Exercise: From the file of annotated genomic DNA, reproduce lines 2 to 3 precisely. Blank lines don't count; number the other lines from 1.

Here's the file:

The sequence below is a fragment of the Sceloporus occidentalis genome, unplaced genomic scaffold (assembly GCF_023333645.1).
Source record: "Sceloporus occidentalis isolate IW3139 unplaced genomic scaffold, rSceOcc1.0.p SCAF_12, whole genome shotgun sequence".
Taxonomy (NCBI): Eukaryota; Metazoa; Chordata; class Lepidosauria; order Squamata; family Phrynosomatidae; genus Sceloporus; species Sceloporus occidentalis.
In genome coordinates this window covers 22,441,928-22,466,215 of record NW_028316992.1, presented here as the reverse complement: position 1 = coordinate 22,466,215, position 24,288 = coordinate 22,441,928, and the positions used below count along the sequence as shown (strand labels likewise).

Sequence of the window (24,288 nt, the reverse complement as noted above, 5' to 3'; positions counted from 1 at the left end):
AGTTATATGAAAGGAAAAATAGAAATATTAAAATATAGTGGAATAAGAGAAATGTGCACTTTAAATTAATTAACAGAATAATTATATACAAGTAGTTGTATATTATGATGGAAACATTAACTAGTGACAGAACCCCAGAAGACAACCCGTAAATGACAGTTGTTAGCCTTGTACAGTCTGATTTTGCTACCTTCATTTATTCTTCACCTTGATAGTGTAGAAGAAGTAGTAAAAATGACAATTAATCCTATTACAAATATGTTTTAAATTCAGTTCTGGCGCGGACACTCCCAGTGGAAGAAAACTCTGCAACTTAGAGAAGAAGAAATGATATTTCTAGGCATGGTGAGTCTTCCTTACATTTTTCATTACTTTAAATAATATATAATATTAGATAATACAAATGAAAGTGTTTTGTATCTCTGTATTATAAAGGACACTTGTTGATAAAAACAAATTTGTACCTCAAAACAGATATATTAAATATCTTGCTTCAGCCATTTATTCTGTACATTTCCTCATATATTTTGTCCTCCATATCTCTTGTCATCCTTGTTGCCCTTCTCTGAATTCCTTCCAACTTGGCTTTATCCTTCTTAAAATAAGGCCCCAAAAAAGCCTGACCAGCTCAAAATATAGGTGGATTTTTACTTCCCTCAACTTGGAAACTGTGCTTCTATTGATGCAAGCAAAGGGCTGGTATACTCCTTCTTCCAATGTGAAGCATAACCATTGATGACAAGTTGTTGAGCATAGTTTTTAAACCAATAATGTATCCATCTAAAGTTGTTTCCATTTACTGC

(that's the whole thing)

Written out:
Source record: "Sceloporus occidentalis isolate IW3139 unplaced genomic scaffold, rSceOcc1.0.p SCAF_12, whole genome shotgun sequence".
Taxonomy (NCBI): Eukaryota; Metazoa; Chordata; class Lepidosauria; order Squamata; family Phrynosomatidae; genus Sceloporus; species Sceloporus occidentalis.